Somali authorities say the man believed to be al-Qaida's leader in East Africa is dead, killed during a confrontation with police.
Fazul Abdullah Mohammed was believed to have played a key role in the deadly bombing attacks in 1998 that caused mass casualties and severely damaged U.S. embassies in Nairobi and Dar-es-Salaam. The United States considered him among the most wanted international terrorists and offered a $5 million reward for his capture.
U.S. Secretary of State Hillary Clinton, in Tanzania Saturday, said Fazul Mohammed's death is "a significant blow to al-Qaida" and "a just end" for a man held responsible for deaths and pain among "so many innocents."
Officials in Somalia said Saturday that Fazul Mohammed and another suspected terrorist were killed by police several days ago at a checkpoint near Mogadishu. Announcement of the deaths was delayed until their identities were confirmed, which authorities said they did by comparing the bodies to photos. The French news agency AFP says a DNA test was also conducted.
Police said Fazul Mohammed, who also was known by many aliases, was carrying thousands of dollars in cash and multiple identity documents including a suspicious South African passport.
They said they suspected the two men arrived at the checkpoint by mistake after taking a wrong turn.
News of Fazul Mohammed's death came as Somalia's al-Qaida-linked Al Shabab rebels claimed responsibility for killing the nation's interior minister.
Abdi Shakur Sheikh Hassan was killed by a suicide bomber Friday inside his Mogadishu home during a meeting with associates. Several other people were wounded. Security officials and a witness say a woman believed to be one of Hassan's relatives blew herself up inside the house.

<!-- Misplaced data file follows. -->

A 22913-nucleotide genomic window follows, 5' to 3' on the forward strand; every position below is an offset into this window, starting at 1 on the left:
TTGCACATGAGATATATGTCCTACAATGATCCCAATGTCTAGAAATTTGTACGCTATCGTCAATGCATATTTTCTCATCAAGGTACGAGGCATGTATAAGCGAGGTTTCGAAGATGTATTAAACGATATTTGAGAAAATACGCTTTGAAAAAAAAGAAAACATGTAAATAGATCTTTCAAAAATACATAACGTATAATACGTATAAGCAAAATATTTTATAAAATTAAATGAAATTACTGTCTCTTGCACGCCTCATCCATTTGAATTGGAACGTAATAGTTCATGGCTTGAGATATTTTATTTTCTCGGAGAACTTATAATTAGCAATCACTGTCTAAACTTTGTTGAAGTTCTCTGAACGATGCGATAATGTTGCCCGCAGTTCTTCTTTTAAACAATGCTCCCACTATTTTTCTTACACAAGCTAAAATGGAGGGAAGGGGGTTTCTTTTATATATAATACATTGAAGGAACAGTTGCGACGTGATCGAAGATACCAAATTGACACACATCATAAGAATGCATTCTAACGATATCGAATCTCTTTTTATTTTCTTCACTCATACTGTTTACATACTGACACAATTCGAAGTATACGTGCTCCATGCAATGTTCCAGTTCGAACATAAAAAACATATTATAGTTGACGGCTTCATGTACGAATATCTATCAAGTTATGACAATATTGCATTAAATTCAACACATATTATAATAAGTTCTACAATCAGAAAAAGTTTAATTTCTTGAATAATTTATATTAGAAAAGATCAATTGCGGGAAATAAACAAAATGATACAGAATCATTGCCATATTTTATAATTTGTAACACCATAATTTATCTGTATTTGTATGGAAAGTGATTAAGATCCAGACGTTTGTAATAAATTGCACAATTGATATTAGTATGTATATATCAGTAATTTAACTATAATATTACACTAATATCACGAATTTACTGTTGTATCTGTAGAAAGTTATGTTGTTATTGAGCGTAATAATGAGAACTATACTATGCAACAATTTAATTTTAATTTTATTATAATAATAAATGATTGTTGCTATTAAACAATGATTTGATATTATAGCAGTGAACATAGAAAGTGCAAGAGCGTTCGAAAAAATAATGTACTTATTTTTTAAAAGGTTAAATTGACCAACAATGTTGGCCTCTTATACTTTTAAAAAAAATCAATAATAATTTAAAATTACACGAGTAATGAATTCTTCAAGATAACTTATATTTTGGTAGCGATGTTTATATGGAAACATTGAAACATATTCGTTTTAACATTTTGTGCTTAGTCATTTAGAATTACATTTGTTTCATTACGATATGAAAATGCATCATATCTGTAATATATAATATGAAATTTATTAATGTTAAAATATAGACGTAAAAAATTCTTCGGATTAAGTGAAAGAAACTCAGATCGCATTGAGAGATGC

Prime Minister Mohammed Abdullah Mohamed told VOA (( Somali Service )) the attack was “heartless and un-Islamic.”
Al-Shabab has used suicide bombings to gain control of the Mogadishu and large sections of central and southern Somalia for at least three years. However, government and African Union forces have retaken parts of Mogadishu in an offensive that began in February. Al-Shabab is trying to overthrow the U.N.-backed Somali government and set up a strict Islamic state.
The bombing of the U.S. embassies in Kenya and Tanzania 13 years ago killed 224 people wounded nearly 5,000 others. Bombs exploded in the two capitals minutes apart, without advance warning, and security officials quickly determined the coordinated attack was carried out by the Al-Qaida network.
Four men involved in the attacks previously have been convicted in the United Styates and sentenced to life in prison, but U.S. authorities were still actively seeking Fazul Mohammed and other suspects. Osama bin Laden, al-Qaida's worldwide leader who was killed by American commandos in Pakistan last month, and the fugitive considered his top deputy, Ayman al-Zawahri, also had been charged with responsibility for the embassy bombings.
Some information for this report was provided by AFP and Reuters.